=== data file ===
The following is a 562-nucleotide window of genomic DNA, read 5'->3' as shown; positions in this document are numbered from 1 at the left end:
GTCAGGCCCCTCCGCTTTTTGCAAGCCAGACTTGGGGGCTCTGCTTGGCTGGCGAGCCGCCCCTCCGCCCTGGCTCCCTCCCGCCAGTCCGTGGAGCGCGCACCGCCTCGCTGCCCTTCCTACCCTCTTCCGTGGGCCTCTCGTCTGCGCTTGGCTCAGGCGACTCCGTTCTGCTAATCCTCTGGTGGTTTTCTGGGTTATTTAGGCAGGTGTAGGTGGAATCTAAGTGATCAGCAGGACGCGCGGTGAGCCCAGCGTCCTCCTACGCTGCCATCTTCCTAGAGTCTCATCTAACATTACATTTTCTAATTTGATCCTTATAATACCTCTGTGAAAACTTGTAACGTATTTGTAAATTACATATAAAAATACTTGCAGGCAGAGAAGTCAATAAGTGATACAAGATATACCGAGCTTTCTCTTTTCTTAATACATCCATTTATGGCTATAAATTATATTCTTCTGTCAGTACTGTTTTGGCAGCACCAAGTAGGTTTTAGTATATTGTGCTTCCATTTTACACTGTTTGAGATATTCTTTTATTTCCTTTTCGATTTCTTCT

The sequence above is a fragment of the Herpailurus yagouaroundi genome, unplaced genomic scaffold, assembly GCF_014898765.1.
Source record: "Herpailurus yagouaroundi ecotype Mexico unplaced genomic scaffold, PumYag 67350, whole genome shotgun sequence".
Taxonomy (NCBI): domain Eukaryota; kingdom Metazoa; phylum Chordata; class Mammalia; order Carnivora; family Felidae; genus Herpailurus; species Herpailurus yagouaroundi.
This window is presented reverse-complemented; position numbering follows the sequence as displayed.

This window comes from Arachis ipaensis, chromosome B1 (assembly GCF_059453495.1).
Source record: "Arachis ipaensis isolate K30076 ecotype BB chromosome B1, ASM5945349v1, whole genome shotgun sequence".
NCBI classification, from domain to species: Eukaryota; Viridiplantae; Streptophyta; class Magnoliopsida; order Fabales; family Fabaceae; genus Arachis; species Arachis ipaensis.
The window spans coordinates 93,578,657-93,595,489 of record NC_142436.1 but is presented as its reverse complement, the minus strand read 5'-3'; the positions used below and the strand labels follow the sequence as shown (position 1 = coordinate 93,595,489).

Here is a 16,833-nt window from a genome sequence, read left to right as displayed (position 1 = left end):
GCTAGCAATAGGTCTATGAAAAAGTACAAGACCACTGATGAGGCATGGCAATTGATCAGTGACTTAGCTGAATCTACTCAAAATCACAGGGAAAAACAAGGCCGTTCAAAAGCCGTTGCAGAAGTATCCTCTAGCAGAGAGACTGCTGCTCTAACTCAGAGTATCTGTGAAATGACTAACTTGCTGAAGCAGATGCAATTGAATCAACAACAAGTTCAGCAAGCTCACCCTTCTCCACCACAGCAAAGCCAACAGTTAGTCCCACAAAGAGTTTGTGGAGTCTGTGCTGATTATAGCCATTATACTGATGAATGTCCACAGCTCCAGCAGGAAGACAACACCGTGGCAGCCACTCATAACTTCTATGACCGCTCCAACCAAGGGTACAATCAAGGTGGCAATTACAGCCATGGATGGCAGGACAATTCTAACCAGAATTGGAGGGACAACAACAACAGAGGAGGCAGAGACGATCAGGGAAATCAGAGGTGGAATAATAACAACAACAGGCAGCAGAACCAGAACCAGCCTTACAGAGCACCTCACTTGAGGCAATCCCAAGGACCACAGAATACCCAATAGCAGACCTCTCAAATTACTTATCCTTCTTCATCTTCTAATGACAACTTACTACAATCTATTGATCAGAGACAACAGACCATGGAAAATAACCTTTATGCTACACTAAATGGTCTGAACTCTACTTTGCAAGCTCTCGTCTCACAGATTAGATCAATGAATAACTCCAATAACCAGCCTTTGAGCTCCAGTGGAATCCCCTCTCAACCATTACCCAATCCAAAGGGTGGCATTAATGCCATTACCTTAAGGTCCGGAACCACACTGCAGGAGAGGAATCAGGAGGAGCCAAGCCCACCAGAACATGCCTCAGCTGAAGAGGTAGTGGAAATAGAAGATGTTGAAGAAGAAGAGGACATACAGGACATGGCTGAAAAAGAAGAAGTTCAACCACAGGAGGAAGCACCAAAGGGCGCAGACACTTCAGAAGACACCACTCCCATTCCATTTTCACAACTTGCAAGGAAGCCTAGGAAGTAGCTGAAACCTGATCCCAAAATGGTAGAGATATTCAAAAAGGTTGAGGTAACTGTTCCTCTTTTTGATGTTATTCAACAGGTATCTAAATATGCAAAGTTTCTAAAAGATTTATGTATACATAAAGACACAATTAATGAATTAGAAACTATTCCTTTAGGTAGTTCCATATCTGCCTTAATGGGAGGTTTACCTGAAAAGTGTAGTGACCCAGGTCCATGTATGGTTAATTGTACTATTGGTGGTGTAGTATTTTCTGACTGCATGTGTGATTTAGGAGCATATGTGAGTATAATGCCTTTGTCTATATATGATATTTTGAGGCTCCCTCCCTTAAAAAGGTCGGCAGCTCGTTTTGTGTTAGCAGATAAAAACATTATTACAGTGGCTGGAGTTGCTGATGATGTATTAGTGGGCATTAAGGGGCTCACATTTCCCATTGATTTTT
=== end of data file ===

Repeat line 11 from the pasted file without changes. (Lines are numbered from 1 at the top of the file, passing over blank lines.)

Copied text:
Here is a 16,833-nt window from a genome sequence, read left to right as displayed (position 1 = left end):